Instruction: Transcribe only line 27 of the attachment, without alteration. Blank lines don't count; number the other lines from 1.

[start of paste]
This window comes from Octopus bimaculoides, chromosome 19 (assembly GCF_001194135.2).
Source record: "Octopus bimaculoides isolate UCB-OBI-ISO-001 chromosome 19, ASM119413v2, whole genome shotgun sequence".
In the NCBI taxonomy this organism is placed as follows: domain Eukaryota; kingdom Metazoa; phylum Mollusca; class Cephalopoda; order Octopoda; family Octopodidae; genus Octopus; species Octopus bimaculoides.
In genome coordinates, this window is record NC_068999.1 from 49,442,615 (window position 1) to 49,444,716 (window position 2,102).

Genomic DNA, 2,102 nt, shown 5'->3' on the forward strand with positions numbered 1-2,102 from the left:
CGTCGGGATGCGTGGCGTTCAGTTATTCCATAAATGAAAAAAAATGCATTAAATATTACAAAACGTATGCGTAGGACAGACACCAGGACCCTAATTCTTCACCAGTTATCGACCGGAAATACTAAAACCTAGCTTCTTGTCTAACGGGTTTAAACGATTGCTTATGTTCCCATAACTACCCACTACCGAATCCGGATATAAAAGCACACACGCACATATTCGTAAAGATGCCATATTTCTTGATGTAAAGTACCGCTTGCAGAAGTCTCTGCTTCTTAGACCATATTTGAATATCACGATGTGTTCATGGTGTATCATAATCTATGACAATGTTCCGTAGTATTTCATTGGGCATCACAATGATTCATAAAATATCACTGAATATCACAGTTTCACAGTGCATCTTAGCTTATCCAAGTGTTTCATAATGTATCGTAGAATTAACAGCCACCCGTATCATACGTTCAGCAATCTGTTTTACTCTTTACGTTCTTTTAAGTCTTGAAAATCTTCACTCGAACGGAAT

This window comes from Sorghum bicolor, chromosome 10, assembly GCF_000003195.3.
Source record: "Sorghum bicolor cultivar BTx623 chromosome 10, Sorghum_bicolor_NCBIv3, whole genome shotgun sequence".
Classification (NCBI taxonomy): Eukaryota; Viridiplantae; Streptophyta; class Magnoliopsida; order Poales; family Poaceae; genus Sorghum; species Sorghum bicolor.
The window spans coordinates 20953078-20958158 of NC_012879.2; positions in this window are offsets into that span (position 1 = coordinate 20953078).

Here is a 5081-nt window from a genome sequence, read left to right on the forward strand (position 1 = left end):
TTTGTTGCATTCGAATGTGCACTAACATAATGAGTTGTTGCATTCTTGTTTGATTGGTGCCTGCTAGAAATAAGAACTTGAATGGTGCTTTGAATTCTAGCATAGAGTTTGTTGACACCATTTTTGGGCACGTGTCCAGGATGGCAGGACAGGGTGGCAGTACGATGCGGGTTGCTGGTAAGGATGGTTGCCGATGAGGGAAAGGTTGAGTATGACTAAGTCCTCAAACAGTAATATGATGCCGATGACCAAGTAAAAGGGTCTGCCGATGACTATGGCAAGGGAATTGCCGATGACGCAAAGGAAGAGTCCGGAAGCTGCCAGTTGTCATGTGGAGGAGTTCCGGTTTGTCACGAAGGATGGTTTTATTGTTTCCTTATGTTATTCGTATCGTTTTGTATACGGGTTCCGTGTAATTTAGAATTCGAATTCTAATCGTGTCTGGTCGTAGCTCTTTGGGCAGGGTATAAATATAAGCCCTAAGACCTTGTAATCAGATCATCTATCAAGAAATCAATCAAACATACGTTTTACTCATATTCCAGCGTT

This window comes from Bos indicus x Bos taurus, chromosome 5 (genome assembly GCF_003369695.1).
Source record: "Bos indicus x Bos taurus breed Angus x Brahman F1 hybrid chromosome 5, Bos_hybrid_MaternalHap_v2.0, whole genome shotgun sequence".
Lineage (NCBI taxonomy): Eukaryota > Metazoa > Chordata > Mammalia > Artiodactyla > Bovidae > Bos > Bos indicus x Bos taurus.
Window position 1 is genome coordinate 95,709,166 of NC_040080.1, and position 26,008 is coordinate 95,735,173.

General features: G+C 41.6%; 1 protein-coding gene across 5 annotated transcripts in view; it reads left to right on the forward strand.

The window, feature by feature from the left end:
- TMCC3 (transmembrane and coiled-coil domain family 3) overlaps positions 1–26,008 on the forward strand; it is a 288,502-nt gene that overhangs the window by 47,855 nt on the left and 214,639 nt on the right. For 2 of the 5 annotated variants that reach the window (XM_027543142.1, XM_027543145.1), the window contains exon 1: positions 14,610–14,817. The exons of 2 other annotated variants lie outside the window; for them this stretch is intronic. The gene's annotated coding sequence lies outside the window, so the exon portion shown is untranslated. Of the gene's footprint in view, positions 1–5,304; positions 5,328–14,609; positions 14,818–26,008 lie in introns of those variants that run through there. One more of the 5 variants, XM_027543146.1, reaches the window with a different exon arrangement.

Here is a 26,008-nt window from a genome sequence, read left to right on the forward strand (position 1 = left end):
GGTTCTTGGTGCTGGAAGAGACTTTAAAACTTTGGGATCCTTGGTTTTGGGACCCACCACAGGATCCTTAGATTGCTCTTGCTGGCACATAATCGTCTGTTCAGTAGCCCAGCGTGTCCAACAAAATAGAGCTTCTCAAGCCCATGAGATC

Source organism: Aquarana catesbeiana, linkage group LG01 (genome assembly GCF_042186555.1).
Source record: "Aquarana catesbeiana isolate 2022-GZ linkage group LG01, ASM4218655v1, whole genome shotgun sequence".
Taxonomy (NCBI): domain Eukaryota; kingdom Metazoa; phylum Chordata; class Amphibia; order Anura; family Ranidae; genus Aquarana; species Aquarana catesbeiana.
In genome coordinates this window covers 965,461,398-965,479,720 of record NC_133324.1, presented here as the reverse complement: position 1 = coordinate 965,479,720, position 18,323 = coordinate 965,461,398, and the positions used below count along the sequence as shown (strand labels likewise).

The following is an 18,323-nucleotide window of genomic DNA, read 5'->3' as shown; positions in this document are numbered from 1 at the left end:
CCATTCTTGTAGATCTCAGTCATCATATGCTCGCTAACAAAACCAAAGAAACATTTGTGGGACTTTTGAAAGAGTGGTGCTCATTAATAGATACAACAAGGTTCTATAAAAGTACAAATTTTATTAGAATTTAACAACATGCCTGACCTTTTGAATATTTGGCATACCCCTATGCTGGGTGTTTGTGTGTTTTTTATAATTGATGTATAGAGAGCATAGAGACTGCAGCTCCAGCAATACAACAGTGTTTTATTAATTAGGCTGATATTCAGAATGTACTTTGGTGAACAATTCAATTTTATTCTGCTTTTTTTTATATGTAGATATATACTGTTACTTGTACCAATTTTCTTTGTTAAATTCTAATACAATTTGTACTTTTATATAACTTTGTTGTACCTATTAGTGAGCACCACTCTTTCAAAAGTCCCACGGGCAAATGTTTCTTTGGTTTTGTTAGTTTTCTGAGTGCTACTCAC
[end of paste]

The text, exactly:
CCATTCTTGTAGATCTCAGTCATCATATGCTCGCTAACAAAACCAAAGAAACATTTGTGGGACTTTTGAAAGAGTGGTGCTCATTAATAGATACAACAAGGTTCTATAAAAGTACAAATTTTATTAGAATTTAACAACATGCCTGACCTTTTGAATATTTGGCATACCCCTATGCTGGGTGTTTGTGTGTTTTTTATAATTGATGTATAGAGAGCATAGAGACTGCAGCTCCAGCAATACAACAGTGTTTTATTAATTAGGCTGATATTCAGAATGTACTTTGGTGAACAATTCAATTTTATTCTGCTTTTTTTTATATGTAGATATATACTGTTACTTGTACCAATTTTCTTTGTTAAATTCTAATACAATTTGTACTTTTATATAACTTTGTTGTACCTATTAGTGAGCACCACTCTTTCAAAAGTCCCACGGGCAAATGTTTCTTTGGTTTTGTTAGTTTTCTGAGTGCTACTCAC